Cardiothoracic surgeon Joseph Auteri, MD, FACS has helped hundreds of patients recover from cardiac surgery. We asked him about a patient's physical as well as emotional well-being following heart surgery, and ways to help improve both.
In regards to activity level following surgery, what is the importance of not "overdoing it" and also not "underdoing it" or being sedentary?
I think it is important for patients to stay active after surgery, to prevent blood clots in their legs, and to prevent pneumonia. We ask patients to walk as much as they are comfortable afterwards. We ask them to start walking a day or two after surgery while still in the hospital, and to continue this daily at home. Often during the winter months it can be hard to get outside to walk, but they can have a family member drive them to the grocery store and they can walk up and down many aisles (even though they don't have anything to buy) while leaning on a grocery cart.
We don't want patients using a treadmill or other machinery at home or at the gym until they are seen by their surgeon and cardiologist and cleared for more activity (usually this would be done in the outpatient rehab setting).
How common is it for patient to feel depressed?
Depression can occur after heart surgery. Usually it is mild, and self-limited. Rarely does it reach the level that would need anti-depression medication. It is not clear why this is so. I suspect having thoughts, and perhaps discussions about one's own mortality can weigh on some patients more than others and may lead to a sense of depression. Often a spouse will notice changes more than the patient will.
What are some tips for managing depression after heart surgery?
I think returning to a normal routine as quickly as possible can help. If patients are in a regular foursome of golf, or routinely 'meet the guys for our breakfast club' I tell them to return to that activity as quickly as they can, even if it means riding the golf cart with your friends and drop a ball at the green to putt with them (before they are cleared to take a full golf swing). I think a quicker return to normal activity helps patients manage any depression that may develop.
How should patients handle intimacy issues?
I think patients after surgery can and should engage in sexual activity (with their spouse) as they are comfortable. This can be as soon as a week or two after discharge from the hospital, as long as they are comfortable. Again, I think a quicker return to normal activity can have a very beneficial effect on overall healing (mental as well as physical).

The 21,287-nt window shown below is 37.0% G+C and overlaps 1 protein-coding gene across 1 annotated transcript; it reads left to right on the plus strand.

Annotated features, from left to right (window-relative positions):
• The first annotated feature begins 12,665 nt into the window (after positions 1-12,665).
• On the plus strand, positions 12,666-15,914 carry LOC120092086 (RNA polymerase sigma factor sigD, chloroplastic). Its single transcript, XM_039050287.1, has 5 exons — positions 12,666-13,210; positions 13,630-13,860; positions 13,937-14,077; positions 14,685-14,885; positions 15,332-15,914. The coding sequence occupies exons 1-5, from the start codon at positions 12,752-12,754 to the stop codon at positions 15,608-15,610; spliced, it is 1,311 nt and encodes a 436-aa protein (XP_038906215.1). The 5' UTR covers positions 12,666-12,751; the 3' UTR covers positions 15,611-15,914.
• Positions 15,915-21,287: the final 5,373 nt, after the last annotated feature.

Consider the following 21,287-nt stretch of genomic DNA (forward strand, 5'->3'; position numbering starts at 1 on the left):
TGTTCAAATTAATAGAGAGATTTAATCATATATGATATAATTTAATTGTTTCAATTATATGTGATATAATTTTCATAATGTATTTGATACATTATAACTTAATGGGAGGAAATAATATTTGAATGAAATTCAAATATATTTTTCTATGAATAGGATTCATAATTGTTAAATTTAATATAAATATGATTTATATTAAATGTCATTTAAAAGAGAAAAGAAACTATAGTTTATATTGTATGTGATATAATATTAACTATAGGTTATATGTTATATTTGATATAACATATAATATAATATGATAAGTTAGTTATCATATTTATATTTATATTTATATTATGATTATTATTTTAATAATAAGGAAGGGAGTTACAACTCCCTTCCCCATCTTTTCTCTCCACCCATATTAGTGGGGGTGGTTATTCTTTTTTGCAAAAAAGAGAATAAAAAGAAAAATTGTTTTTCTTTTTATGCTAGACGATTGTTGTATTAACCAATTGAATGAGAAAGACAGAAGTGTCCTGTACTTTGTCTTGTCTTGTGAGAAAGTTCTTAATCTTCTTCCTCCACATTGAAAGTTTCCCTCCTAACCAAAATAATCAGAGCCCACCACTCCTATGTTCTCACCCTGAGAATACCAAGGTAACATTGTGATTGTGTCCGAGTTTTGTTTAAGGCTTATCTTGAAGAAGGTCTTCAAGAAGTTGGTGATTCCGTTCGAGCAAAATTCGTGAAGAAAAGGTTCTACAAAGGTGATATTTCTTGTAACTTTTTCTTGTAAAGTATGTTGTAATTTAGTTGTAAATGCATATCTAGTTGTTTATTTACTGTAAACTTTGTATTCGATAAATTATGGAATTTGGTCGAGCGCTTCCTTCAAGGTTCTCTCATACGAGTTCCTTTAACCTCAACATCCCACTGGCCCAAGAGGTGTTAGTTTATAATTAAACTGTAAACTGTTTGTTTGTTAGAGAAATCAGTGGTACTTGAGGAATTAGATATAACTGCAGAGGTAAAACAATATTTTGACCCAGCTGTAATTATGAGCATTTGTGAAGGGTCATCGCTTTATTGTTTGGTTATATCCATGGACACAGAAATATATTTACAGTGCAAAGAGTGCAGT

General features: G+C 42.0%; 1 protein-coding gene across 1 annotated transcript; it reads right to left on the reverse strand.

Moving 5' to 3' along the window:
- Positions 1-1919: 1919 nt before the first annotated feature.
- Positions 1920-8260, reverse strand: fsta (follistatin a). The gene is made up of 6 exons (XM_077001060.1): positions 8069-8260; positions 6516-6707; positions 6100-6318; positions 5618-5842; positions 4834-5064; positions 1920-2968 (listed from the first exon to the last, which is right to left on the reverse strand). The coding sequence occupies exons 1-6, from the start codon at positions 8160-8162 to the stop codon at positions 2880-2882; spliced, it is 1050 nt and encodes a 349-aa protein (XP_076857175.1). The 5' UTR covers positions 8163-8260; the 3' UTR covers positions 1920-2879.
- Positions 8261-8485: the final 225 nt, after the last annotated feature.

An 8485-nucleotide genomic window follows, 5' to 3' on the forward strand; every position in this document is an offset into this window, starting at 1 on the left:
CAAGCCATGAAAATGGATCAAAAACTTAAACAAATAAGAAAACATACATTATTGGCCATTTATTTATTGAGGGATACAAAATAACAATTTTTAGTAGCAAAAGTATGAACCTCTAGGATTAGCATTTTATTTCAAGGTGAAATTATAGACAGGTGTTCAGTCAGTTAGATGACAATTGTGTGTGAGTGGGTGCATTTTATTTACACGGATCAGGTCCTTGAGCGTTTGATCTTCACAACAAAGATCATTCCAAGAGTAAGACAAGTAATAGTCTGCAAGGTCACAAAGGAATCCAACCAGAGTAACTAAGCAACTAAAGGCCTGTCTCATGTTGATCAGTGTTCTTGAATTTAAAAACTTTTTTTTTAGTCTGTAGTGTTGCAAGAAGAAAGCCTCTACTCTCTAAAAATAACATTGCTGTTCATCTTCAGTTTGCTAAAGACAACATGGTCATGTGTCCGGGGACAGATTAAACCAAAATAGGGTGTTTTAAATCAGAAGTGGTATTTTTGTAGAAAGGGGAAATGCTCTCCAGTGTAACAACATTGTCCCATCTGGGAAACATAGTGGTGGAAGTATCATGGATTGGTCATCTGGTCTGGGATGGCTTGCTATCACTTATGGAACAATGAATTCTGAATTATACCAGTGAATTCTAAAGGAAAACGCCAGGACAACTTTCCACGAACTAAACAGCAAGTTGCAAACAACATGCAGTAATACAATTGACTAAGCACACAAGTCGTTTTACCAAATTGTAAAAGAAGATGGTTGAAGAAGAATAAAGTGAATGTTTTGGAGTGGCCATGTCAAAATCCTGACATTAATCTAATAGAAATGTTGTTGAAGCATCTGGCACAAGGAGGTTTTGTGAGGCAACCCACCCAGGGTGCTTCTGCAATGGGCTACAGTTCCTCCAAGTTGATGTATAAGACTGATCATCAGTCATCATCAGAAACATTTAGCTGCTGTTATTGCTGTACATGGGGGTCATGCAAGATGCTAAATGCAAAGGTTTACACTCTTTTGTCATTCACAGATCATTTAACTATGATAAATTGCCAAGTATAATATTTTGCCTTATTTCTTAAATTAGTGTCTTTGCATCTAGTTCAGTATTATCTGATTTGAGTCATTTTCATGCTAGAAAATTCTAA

How important is cardiac rehab for not only physical well-being, but emotional as well?
I think that cardiac rehabilitation is very important for patients after heart surgery. I am a firm believer that the physical well-being is very tied to the mental/emotional well-being of the patient. Cardiac rehab can benefit patients greatly, in both areas. Often very modest successes in cardiac rehab can have a very positive effect on the mental and emotional well-being of the patient, as they are tied closely together.
Where can patients go for help/support with these lifestyle issues?
Many patients are very shy or timid about bringing up these issues with their doctor. I think as a physician we hear many questions, very few of which we haven't heard before. I think it is very common to have these questions (depression, sexual activity, etc.) and patients should feel comfortable asking their cardiologist or cardiac surgeon. It can be very important to hear the answer aloud (with the spouse hearing it as well) to allay some of the fears that patients naturally have following heart surgery.
Find a Cardiologist Near You
About Doylestown Health's Heart & Vascular Services
Expert cardiologists and cardiac surgeons assist patients and physicians with managing risk factors for heart disease, offer advanced treatment options and provide outstanding emergency cardiac care. Doylestown Hospital’s accredited Chest Pain Center is fully prepared to treat cardiac emergencies around the clock, focusing on rapid diagnosis and effective treatment. The multidisciplinary team at the Richard A. Reif Heart Institute is dedicated to providing the highest level of quality care and patient safety.
By posting on the Dialogue Online blog, I understand and agree that my comments will be reviewed and may be removed if they are libelous or otherwise illegal, or contain abusive, obscene, or otherwise inappropriate material. Please do not share personal health or financial information on the blog. I also understand that my comments will be available for view by the public and may be copied, stored, reproduced or disclosed by a third party for any use. For more information, please review the Doylestown Hospital's commenting guidelines.